The grumpy attorney yelled objection loud enough for people at the back of the courtroom. “A presumption against my client is unwarranted…negligence per se was never discussed before trial!” The judge weighed the objection with a slight tilt of the neck. “Objection overruled. The accident report notates a vehicle code violation. The defendant will be presumed to have been negligent. Of course counselor, you may rebut that presumption.”
Clients will often reference legal shows or movies. Most scenes do not depict the reality of a legal case. Prior to a trial, both sides get an understanding of what is going to be admitted into evidence. There are rarely the surprise, or “gotcha,” moments.
However, shows and movies reflect true legal doctrines. The hypothetical interaction at the beginning of the blog post between attorney and judge highlights the doctrine: negligence per se. It is a presumption that can help plaintiffs in personal injury accident matters.
What is a presumption? Before one can answer that question, it is important to discuss burdens of proof. In a civil case, the plaintiff has the burden of proving his or her case. If the burden is not met, the plaintiff will lose and the defendant will win. In a civil case, the burden is proof by a preponderance of the evidence (opposed to the more difficult proof beyond a reasonable doubt in a criminal case).
Now, let’s discuss presumptions. A presumption is a burden shift. It allows parties to shift the burden of proof, so it gives them a strategical advantage. One such presumption under California law is “negligence per se.”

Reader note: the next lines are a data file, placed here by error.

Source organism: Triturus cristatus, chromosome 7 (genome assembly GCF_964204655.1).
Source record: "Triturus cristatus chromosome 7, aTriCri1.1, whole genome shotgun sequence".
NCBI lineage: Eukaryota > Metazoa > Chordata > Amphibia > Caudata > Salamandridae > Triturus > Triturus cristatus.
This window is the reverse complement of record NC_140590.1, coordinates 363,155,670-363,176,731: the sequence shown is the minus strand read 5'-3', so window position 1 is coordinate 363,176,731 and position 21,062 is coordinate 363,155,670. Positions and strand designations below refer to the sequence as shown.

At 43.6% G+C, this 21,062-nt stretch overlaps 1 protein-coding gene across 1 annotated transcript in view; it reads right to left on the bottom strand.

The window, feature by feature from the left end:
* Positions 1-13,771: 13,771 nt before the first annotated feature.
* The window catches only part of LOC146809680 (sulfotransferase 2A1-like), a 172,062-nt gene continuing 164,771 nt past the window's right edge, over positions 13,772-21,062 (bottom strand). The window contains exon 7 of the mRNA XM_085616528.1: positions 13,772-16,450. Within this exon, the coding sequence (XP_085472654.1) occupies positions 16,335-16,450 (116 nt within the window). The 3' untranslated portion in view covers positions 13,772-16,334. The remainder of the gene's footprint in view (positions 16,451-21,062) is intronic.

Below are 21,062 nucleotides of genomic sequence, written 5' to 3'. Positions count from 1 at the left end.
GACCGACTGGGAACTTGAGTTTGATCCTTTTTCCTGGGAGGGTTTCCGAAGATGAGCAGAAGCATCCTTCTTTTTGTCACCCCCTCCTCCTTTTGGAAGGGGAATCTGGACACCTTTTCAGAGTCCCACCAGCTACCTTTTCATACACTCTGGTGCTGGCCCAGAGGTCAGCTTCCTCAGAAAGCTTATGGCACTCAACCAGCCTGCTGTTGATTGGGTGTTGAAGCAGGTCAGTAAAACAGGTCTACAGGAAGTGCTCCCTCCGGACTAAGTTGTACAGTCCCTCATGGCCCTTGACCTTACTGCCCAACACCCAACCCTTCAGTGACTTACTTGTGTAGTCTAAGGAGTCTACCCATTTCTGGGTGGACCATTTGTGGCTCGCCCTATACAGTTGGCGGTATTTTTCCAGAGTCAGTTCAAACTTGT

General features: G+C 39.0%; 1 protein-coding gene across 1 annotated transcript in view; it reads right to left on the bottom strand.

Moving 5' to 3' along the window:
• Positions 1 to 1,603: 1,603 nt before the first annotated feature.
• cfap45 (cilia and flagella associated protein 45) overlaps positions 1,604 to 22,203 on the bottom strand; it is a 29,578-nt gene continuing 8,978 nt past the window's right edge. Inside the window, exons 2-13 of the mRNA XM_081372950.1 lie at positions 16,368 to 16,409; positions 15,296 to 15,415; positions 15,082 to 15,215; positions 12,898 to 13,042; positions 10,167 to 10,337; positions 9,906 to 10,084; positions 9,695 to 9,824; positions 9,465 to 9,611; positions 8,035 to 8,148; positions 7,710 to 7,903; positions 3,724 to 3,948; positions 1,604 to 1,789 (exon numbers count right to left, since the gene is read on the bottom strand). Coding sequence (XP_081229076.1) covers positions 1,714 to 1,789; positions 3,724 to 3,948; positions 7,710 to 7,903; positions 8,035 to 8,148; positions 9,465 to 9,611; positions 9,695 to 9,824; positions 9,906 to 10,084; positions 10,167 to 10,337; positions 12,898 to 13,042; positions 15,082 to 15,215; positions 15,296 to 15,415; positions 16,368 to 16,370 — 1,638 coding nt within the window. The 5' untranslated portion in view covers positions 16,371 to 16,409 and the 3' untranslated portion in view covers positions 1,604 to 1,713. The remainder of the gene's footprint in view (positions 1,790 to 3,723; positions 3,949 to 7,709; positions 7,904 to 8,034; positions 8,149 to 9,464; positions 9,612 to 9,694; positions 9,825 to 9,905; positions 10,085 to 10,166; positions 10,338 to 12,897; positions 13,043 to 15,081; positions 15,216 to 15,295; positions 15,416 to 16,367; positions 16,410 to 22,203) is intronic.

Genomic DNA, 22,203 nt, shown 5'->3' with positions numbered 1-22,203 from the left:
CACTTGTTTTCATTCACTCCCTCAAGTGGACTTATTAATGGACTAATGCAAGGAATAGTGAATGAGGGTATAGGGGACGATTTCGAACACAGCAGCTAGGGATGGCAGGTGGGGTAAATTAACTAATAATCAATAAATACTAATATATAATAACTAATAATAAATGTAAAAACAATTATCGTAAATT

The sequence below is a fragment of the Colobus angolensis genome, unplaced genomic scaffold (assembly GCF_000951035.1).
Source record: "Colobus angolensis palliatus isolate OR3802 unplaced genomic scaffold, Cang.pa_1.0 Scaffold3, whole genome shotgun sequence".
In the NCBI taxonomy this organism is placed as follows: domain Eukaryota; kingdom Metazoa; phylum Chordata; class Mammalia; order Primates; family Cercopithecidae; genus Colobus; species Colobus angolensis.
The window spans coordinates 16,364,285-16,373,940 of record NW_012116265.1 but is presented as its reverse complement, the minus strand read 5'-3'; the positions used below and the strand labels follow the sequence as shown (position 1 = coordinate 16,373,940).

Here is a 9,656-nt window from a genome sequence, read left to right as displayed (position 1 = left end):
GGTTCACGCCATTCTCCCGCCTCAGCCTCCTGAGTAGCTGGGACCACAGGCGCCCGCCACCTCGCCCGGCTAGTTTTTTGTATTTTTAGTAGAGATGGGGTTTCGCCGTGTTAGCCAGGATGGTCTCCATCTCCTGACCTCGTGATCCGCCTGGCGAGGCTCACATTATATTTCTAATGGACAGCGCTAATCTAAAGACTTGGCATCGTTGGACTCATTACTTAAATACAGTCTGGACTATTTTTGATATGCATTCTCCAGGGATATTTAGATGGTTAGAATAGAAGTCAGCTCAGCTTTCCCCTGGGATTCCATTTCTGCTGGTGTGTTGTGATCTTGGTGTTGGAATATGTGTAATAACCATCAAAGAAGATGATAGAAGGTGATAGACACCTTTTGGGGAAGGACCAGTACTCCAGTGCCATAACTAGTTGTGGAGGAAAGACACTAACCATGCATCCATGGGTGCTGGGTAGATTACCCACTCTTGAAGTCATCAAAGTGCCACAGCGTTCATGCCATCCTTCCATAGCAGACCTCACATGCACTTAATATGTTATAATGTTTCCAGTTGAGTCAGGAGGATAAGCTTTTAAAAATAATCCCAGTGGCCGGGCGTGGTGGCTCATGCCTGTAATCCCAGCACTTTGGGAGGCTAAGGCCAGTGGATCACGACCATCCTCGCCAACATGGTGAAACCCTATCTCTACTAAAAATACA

Evidence Code section 669 codifies this common law presumption. It states, in part:
“The failure of a person to exercise due care is presumed if: (1) He violated a statute, ordinance, or regulation of a public entity; (2) The violation proximately caused death or injury to person or property; (3) The death or injury resulted from an occurrence of the nature which the statute, ordinance, or regulation was designed to prevent; and (4) The person suffering the death or the injury to his person or property was one of the class of persons for whose protection the statute, ordinance, or regulation was adopted.”
When a defendant has violated a statute, say a Vehicle Code section, a presumption can be raised so that the burden is now on the defendant to rebut the presumption, i.e. that the violation was excused. The jury must presume that the defendant is negligent and liable for damages (if causation and damages exist).
Applying the doctrine in a personal injury case is not too difficult. Imagine that a plaintiff is rear ended while driving on the highway. A police report is drafted and the defendant driver who rear ended the plaintiff was cited for speeding, using a cell phone, and making an unsafe lane change. Defendant driver is convicted of all charges. Because the law prohibits speeding, cell phone use, and unsafe lane changes, it is likely that the plaintiff will be able to request a negligence per se presumption at trial. The purpose of those laws are to prevent reckless driving, and promote the safety of other drivers. The elements necessary for an instruction are present.
A case cannot be won simply with a presumption. But, a negligence per se presumption can definitely help. The jury returns after deliberation. The judge waits for them to all sit. He then asks, “Have you reached a decision?” One of the jurors stands up. “We have your honor.”